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What is the workflow on devices when the Play Store updates an app? What happens if the user is using the app at the same time?

I ask because we have some crashes where a String ID cannot be found, and when we looked at the APKs the String resource is available in both versions - but the hex ID reported in the crashes is found in the OLD apk and not in the NEW one. This is strange.

This leads us to think that the Play Store may have updated the app's files and resources while the app was running, and then when it looked up the string resource to load something it used the old ID from memory and of course didn't find it in the newly updated files.. leading to the ResourceNotFound exception.

How is that possible? Is it even possible? I'd think not, except we looked in the APKs and the ID that was in the crash matched the old resource id and not the new one that we just pushed.

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    As far as I know, the app process must be stopped before the app can be updated. @ShobhitPuri - instant publishing and updating doesn't really address what the Google Play client does with a running app on the device. – Ted Hopp Jul 19 '13 at 18:23
  • @TedHopp Confirming this. I've been using apps while they update and they always close themselves. – Michael Stubbs Jul 19 '13 at 18:26
  • I just had a similar issue. Although the app is going through onDestroy/onCreate/onResume when updated it didn't reload global static variables. So if you declared a global static variable like static int resId = R.id.something; just put it in onCreate again (resId=R.id.something;). – stefple Jul 21 '13 at 14:42
  • @stefple - that sounds like my behavior exactly, only we're getting the crash from a missing String Resource because it's looking for the old one. Surely we shouldn't have to force Android to reload our res/* stuff? – Matthew Runo Jul 22 '13 at 17:56
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From what I could find in researching this, it seems as though the App needs to be closed in order for the files to be reachable for update. Once closed, Google Play updates only the changed pieces of the apk to save time and cost.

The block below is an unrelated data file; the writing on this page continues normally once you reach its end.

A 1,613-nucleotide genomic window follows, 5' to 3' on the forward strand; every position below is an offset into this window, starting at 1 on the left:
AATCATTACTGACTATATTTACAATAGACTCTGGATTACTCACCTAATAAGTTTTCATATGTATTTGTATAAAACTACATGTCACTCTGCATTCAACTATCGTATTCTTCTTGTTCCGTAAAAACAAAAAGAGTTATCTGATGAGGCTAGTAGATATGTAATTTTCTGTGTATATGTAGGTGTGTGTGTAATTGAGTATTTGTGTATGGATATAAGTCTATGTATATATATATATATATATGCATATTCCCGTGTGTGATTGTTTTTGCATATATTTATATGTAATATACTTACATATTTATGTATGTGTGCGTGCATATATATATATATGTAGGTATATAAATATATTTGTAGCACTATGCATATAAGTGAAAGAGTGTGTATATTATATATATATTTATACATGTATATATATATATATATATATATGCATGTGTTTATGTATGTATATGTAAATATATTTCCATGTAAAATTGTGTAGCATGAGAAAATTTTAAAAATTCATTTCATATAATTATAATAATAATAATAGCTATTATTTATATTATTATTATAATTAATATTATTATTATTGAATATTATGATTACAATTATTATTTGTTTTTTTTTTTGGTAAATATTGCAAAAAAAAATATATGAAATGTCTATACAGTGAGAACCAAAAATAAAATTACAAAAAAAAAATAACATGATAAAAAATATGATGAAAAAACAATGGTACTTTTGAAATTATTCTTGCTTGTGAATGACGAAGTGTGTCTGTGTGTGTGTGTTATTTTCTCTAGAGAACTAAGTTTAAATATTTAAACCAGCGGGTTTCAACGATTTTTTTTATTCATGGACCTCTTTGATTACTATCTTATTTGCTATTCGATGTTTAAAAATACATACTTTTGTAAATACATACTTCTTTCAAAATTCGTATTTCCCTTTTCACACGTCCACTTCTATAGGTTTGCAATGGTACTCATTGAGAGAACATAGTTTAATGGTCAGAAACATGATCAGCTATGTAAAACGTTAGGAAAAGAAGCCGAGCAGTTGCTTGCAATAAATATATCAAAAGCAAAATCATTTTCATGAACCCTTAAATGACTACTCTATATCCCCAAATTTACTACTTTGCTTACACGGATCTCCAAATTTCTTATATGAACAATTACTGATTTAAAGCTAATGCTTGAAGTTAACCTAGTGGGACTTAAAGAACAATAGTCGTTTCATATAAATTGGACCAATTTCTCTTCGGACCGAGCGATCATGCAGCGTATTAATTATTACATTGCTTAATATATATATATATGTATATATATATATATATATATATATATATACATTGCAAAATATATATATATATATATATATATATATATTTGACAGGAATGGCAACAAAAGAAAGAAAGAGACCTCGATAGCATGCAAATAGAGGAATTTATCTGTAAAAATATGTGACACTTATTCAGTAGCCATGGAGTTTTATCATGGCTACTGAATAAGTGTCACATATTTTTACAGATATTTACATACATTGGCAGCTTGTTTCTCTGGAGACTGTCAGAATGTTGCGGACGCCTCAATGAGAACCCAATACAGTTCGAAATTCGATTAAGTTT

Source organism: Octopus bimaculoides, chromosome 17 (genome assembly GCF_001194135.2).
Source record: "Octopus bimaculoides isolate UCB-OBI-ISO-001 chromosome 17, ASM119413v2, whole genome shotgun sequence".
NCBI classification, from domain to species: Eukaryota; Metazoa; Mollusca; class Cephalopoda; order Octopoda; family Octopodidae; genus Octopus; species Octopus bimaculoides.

There are several forum posts I have found that teach you how to rollback app options from flashed ROM (which happens all the time with rooted devices). Perhaps the user attempted to rollback after receiving the update. Either that, or the ID that was in the crash is referenced in part of your apk that was not updated.

Sources: Notification of Update

What Happens When You Update an App

Google Play Saves Cost & Time

  • I would agree that the app should close in order to do the update, but then how would I be getting String IDs that are only in the old R.java in crash logs from the new app version? – Matthew Runo Jul 22 '13 at 17:54
  • That's the question, I suppose. It must have something to do with the way R.java stores IDs, or maybe a file that wasn't updated referenced that String ID and it was no longer contained in the new R.java, hence the error. Is this something you were able to reproduce, or that happened on a large scale within your user set? Or was this a one-time crash, for one user? – Phoenix Jul 22 '13 at 23:00
  • It happened at the hundreds-of-crashes scale over about 300,000 app upgrades, so not just a one time thing. It is reported in 2.3.x android versions, as well as 4.1.x versions on both tablets and phones. – Matthew Runo Jul 23 '13 at 19:08
  • In that case I would imagine, based on the 'Smart Update' scenario, that your apk contained a file that referenced the old R.java ID, and was not updated with the rest of the files as it had not been modified. Considering the scope of the affected users, that would be my best guess. Of course, that is just based off my working knowledge of the update process via Google Play, as well as my extremely limited knowledge of your app. – Phoenix Jul 23 '13 at 20:08
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If the user is using the app at the same time it's updating the app the linux filesystem allows for the behavior described above. A process holding a file open (think the app executable while the app is running) will keep the executable image in memory even if the executable on disk has been updated. What this allows is the new apk to be put in place and unpacked with the old exe image still in memory.

Resource files tend to be lazily loaded, so navigating the old image in memory will look for resources and potentially load a resource from the newly unpacked app. The resource may not be compatible with the old app and cause a crash.

  • Except that Android closes the app if it's running and an update has to be installed for it. – AfzalivE Jul 20 '13 at 3:54
  • The big "smoking gun" here seems to be the crash reports from our new app version that contain String IDs only present in the old version's R.java =\ – Matthew Runo Jul 22 '13 at 17:55
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I remember encountering an issue like this one - the issue in my situation was that we were storing resource ids (and even serialized enumerated values) via user preferences. Once our app was updated (new enumerated values, new resources), old values were loaded from user preferences and passed into code, resulting in crashes.

Perhaps this is not your issue, but its worth checking to see that you aren't storing / loading IDs for resources which no longer exist.

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